Investors should get used to U.S. Treasury yields rising toward 4 percent as the 30-year bull market in bonds comes to an end, according to Jim O’Neill, former chairman of Goldman Sachs Asset Management.
“It’s all part of this big normalization that’s going to happen,” O’Neill said in an interview in London. “In the process, there could be quite ugly days.”
The benchmark 10-year Treasury yield rose four basis points, or 0.04 percentage point, to 2.25 percent at 6:14 a.m. New York time. It touched 2.26 percent, the highest since April 2012 and up from a record-low 1.38 percent on July 25.
Ten-year yields, which were last above 4 percent in April 2010, may reach that level “not next week, but in the next couple of years if the U.S. is getting back to normality,” O’Neill said.
The global economy is “in the early stages of the recovery of the equity culture and perhaps the end of a 30-year growing love affair” with bonds, O’Neill said earlier in an interview on Bloomberg Television’s “On The Move” with Mark Barton.
The Federal Reserve is buying $85 billion of Treasurys and mortgage securities each month to support the world’s largest economy by putting downward pressure on borrowing costs.
Speculation the central bank may taper its debt purchases in the coming months may damp demand for emerging-market bonds, as well as U.S. debt, said O’Neill.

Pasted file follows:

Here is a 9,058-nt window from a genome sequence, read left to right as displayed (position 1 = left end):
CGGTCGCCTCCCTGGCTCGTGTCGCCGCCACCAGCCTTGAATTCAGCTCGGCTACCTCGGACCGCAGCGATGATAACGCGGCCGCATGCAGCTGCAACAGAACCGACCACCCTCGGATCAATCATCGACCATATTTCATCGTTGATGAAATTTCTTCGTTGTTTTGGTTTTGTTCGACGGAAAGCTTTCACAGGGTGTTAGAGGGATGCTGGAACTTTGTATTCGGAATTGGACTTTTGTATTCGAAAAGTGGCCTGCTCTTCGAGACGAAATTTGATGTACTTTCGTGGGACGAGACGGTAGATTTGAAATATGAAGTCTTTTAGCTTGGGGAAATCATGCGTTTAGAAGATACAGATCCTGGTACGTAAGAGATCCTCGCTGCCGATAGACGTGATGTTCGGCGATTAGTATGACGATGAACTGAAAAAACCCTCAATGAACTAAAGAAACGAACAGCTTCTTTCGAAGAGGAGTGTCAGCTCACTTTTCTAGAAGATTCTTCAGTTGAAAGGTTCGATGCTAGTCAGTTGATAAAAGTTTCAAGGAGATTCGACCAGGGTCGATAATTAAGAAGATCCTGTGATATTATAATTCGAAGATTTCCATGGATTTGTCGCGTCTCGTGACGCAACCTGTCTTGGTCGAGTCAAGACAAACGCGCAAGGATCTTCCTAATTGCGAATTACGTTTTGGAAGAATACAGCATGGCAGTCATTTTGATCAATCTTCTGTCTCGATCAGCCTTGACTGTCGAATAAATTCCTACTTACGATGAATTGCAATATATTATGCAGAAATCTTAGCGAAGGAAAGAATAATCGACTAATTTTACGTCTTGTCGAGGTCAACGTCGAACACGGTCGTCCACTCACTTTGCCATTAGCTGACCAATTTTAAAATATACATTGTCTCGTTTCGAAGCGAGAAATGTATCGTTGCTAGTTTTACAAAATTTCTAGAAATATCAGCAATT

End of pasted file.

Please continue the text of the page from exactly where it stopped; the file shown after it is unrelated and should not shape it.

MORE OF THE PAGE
“When the game starts to change with central banks, it is inevitable bonds are going to suffer,” he said. “If we see U.S. bond yields rising further and more and more people thinking about the Fed tapering, you’re going to see some further reaction in many, many emerging markets, particularly where there’s current account deficits.”
India is the weakest of the so-called BRIC group of emerging economies, which includes Brazil, India and China, and the nation’s democracy sometimes “smothers” decision making, O’Neill said. The rupee touched a record low of 58.9850 per dollar today.
O’Neill said he would buy Bangladesh assets over their Indonesian counterparts, speaking at the Bangladesh Investment Summit in London Tuesday.
Turkey is at risk due to the global bond selloff because of its current-account deficit, said O’Neill. Anti-government protests in the country may have wider significance for countries in the Middle East looking to Turkey’s democracy as an example.
“For the sake of many places beyond Turkey, it would be good to see an end to this trouble,” O’Neill said. “Even without the trouble going on in Istanbul and other urban areas, Turkey would have been vulnerable.”
There is still value in assets from China as well as so- called peripheral euro-area nations, O’Neill said. The safest bonds may become less fashionable, he said.
“If the U.S. is returning to normality, which I have suspected for a while it is, and the Fed starts to change its own view about that then at some point, we have to get used to the notion of U.S. bonds being closer to 4 percent than 2,” O’Neill said.
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